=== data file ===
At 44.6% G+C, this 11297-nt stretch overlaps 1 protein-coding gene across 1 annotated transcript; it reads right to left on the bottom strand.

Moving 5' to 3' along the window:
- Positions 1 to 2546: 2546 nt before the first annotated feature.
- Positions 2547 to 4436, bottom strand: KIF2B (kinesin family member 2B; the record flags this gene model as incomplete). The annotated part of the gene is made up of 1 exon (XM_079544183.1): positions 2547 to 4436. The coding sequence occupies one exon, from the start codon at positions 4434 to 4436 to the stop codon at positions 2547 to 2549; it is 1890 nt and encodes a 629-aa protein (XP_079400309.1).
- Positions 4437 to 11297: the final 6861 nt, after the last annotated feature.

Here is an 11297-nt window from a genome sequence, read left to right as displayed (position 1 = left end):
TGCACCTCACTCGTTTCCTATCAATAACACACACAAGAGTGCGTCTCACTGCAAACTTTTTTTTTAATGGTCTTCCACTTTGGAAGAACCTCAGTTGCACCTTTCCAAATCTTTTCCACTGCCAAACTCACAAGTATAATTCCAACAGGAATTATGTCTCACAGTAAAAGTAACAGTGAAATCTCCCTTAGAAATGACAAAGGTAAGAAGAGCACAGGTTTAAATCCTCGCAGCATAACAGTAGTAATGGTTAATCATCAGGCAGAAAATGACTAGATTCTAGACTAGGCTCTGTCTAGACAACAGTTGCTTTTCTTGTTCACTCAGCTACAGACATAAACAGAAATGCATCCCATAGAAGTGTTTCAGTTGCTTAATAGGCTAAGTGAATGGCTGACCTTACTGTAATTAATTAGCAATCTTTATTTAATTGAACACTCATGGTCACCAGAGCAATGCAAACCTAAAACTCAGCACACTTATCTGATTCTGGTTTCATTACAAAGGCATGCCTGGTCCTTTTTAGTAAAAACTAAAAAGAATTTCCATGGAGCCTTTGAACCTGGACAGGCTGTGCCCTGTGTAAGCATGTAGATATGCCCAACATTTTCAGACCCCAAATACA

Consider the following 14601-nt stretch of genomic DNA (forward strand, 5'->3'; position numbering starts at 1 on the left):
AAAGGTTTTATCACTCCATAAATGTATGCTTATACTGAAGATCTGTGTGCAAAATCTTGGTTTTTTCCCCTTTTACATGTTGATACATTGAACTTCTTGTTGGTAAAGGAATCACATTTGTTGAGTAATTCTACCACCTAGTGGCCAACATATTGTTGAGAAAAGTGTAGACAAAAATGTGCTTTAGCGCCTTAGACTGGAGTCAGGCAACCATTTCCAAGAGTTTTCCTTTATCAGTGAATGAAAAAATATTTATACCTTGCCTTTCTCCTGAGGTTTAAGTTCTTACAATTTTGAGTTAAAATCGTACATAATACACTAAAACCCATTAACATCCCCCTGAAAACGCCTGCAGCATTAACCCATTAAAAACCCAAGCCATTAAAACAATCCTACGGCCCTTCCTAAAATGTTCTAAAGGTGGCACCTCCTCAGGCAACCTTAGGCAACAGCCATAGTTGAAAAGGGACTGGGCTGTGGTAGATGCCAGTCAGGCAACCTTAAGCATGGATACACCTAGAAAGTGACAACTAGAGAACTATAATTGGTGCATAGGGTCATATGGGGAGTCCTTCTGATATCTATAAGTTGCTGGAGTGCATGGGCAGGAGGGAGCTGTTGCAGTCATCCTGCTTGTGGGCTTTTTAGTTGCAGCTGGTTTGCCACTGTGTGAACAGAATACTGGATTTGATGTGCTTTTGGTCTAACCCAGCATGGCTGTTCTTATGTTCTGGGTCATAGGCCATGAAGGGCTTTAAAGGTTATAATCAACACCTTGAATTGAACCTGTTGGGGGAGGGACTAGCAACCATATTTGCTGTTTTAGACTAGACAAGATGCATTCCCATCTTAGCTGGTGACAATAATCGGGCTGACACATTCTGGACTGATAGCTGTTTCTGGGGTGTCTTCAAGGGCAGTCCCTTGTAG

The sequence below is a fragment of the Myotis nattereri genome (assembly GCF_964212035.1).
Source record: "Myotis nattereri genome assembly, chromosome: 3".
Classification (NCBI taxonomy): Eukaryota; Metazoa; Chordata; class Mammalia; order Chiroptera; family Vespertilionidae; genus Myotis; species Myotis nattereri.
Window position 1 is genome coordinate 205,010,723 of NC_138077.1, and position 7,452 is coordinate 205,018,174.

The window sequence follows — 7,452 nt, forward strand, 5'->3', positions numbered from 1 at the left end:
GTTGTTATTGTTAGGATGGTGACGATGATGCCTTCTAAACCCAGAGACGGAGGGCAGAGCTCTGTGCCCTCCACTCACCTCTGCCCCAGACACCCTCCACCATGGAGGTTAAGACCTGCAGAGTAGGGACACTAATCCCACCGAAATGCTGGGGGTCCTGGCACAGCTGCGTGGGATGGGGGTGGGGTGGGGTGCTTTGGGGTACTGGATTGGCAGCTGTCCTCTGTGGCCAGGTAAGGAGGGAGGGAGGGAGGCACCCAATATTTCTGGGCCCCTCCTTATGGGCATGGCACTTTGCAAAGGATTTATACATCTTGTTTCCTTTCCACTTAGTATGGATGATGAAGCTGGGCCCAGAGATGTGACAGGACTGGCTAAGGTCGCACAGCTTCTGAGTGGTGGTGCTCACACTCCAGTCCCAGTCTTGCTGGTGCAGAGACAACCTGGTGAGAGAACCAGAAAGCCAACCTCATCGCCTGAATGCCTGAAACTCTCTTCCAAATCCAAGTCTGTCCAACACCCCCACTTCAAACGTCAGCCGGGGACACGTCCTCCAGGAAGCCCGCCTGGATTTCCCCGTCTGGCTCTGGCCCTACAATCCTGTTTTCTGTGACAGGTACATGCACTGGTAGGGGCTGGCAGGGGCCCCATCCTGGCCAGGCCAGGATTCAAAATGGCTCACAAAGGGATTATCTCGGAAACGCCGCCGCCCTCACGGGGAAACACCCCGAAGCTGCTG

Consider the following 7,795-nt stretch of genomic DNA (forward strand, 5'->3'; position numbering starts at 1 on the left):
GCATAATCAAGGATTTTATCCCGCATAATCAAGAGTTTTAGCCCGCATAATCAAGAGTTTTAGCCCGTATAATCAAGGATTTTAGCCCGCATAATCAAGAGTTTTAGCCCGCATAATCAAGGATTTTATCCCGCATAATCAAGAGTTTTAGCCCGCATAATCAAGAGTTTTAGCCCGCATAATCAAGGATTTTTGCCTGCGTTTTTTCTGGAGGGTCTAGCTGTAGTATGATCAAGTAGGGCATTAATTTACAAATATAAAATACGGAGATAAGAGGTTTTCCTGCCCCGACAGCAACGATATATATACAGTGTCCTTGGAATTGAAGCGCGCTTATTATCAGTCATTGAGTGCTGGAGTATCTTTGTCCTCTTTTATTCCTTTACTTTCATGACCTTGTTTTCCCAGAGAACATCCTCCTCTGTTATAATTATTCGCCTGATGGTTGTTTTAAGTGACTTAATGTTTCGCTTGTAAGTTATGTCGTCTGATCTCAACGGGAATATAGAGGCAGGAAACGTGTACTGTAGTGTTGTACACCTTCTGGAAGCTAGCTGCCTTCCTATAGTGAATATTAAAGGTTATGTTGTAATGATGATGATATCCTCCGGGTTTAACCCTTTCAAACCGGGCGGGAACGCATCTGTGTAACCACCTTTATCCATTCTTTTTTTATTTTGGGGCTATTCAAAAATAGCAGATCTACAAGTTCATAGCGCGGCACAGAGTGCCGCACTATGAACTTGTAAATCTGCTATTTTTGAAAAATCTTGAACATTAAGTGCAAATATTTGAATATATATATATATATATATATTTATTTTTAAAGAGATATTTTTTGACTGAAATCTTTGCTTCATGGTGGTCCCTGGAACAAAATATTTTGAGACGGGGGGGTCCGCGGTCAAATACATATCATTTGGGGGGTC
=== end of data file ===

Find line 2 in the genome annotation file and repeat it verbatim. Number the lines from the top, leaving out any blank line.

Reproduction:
Moving 5' to 3' along the window: